How Technological Entrepreneurship Saves Economies With Limited Natural Resources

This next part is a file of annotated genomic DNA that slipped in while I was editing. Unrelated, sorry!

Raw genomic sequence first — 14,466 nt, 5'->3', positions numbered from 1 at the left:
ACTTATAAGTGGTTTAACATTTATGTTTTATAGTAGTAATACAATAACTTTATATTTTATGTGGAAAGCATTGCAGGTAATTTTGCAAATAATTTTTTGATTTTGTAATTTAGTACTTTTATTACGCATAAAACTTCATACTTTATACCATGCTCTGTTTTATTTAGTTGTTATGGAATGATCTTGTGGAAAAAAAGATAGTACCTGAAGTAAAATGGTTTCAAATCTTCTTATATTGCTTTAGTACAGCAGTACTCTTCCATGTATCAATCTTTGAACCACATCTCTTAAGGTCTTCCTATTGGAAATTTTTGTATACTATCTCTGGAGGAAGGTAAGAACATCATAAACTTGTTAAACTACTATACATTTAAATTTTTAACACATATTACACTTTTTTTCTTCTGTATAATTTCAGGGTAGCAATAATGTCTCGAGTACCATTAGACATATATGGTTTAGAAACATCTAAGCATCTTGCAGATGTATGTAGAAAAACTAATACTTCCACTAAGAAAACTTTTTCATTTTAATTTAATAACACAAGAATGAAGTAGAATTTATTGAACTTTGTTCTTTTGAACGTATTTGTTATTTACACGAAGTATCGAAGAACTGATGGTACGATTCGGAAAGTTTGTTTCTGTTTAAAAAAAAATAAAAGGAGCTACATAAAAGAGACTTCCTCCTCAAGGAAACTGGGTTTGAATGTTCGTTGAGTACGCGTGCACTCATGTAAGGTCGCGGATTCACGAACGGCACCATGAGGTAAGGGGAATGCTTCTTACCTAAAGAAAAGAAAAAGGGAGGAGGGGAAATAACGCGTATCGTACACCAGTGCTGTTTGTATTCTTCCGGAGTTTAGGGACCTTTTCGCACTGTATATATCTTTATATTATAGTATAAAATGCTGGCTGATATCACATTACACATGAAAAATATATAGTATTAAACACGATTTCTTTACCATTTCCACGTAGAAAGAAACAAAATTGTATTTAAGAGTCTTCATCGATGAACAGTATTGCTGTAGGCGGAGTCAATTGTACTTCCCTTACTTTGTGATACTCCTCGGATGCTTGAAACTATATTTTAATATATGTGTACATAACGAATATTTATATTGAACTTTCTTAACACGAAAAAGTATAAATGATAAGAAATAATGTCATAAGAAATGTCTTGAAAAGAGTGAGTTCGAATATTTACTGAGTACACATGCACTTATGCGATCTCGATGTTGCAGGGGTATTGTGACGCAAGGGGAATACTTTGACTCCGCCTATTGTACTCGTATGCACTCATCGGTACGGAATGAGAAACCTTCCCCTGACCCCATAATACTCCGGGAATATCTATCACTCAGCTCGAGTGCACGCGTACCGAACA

When Dan Shechtman became a full professor at Technion in 1986 and initiated a new class on technological entrepreneurship, the word “start up” – which became a mantra after the dot-com boom – was not that fashionable yet. Even today, entrepreneurship education is not fully explored in business schools, where students rather learn about maintaining a company than about bringing a good idea to a profitable realisation. From today’s perspective, it is not surprising that Shechtman’s unique programme became one of the most attended courses at Technion and that by now, the class was visited by more than 10,000 engineers and scientists. Shechtman’s research as a chemist, which was led mostly during his sabbatical years, opened the new science of quasiperiodic crystals and explored several other subjects, earning him recognitions such as the Wolf Prize in Physics, the Gregori Aminoff Prize of the Royal Swedish Academy of Sciences, the EMRS Award and the Nobel Prize in Chemistry in 2011. To Dan Shechtman, technological entrepreneurship is more relevant than ever, having turned Israel from a country with scarce natural resources to a powerhouse of innovation. At Falling Walls, Shechtman, a pioneer of an entrepreneurial revolution that changed the face of a country, explains how the fostering of strong national start up cultures, science education and supportive policies can help developing countries to economic growth and prosperity.

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